“McGill has actively supported the government’s objective to promote and protect the French language. However, this target is academically and technically unfeasible and will only serve to deter students from coming here,” Saini said.
A student with no previous knowledge of French will require the equivalent of a full semester of classes to reach an intermediate level. Faced with having to take an extra semester to complete their degree, the majority will choose to go elsewhere.
The addition of the impractical francisation targets will create a double hit for recruitment: Canadian students from outside Quebec will turn away due to tuition that is the most expensive in the country for most programs, and the increased cost and time to complete a degree will deter international students from coming to Quebec as well.
Tuition measures for international students
On October 13, 2023, the Minister announced changes to the tuition model for international students, which effectively creates a tax on international student tuition of approximately $5,000 per student that will go back to the government. Today, the government confirmed it will not reconsider this policy.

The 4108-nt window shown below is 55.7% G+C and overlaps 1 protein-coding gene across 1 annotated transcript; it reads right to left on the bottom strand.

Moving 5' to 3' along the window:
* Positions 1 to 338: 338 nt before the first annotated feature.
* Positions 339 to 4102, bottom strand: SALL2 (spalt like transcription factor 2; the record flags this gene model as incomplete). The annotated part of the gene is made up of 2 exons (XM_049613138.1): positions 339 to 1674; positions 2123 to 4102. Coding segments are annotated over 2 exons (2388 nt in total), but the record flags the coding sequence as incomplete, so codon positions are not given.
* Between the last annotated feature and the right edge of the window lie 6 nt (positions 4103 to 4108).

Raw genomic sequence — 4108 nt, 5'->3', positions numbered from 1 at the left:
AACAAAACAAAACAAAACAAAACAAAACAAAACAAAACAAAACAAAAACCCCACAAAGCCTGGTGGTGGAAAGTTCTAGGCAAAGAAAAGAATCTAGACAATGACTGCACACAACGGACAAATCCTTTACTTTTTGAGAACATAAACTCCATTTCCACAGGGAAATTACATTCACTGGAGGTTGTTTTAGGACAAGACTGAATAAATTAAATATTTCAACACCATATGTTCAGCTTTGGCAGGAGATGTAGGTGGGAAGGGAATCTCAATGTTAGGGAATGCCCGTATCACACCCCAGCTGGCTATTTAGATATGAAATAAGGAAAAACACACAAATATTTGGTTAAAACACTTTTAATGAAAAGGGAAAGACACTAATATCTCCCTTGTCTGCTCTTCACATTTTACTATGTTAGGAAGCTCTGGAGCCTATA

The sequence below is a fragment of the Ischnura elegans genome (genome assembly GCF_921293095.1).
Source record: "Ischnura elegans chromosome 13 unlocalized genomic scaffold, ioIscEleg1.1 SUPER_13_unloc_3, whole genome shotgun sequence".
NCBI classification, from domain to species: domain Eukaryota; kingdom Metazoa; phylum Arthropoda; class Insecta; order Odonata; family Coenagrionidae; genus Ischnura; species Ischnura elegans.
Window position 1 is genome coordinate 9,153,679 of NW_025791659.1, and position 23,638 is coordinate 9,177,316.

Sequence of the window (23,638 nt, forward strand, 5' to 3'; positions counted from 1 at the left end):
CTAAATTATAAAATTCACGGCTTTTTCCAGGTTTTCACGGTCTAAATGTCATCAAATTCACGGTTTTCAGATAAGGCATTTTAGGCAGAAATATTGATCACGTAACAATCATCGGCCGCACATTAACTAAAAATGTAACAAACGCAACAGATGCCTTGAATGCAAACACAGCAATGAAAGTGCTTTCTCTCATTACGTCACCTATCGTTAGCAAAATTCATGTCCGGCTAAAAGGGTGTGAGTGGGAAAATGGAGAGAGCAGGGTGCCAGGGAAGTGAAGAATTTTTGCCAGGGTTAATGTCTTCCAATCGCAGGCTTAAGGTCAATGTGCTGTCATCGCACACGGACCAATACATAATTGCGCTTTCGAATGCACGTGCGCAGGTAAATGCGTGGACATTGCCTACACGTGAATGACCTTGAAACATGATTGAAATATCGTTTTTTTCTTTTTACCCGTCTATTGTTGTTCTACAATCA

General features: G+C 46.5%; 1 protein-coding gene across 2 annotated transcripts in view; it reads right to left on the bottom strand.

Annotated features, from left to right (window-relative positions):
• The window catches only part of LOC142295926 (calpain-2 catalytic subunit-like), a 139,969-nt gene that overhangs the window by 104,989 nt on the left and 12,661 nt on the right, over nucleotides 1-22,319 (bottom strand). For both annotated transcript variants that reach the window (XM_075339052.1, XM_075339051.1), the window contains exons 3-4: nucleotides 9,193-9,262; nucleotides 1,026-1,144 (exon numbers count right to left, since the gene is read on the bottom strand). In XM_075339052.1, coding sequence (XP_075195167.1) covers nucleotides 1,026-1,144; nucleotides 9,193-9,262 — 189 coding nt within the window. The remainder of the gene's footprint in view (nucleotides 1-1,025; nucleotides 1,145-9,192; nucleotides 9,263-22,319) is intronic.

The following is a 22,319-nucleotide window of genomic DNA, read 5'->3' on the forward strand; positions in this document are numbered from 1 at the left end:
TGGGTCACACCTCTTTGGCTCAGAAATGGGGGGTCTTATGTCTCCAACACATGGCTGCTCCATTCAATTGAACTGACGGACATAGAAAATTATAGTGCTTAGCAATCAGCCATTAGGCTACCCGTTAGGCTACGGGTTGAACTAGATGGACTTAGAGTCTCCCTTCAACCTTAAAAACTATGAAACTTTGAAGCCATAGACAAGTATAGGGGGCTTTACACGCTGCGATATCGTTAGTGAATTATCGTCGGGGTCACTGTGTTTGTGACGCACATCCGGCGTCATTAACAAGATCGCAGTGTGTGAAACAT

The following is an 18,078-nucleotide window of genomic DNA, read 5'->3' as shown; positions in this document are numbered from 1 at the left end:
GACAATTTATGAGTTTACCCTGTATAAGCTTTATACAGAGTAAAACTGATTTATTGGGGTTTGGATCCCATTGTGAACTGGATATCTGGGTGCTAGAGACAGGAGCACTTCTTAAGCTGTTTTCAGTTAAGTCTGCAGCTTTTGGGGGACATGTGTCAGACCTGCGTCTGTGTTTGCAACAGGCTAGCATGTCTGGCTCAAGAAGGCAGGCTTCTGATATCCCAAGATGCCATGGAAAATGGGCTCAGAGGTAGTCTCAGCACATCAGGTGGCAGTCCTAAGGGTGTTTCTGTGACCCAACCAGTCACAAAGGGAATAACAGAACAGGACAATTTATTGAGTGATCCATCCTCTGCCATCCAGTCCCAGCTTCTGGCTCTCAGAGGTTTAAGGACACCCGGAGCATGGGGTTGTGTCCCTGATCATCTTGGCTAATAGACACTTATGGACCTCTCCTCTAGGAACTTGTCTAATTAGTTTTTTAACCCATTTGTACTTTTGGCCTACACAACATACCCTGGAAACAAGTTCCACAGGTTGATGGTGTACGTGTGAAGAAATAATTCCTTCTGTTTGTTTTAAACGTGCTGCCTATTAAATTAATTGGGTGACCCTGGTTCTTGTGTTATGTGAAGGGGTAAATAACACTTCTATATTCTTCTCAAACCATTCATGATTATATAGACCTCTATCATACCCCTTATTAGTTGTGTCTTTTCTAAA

“The unrealistic francisation targets will have such a ruinous effect on international student recruitment that most of the revenue the government is counting on will simply not be realized,” Saini emphasized.
“Instead, we can work together to take advantage of Quebec’s attractiveness as an international education destination to draw students here. Attracting more international students to all universities across Quebec will inject new talent and financial resources into our society, strengthen our economy and address the severe labour shortage facing employers.”
Tuition for Canadian students from outside Quebec
Meanwhile, the $12,000 tuition for Canadian students outside Quebec will make our universities the most expensive in Canada for students in most programs, putting our universities out of reach for many. For Arts, Sciences, Music and Education, for example, it will cost approximately twice as much to attend Quebec universities than to attend the University of Toronto or the University of British Columbia.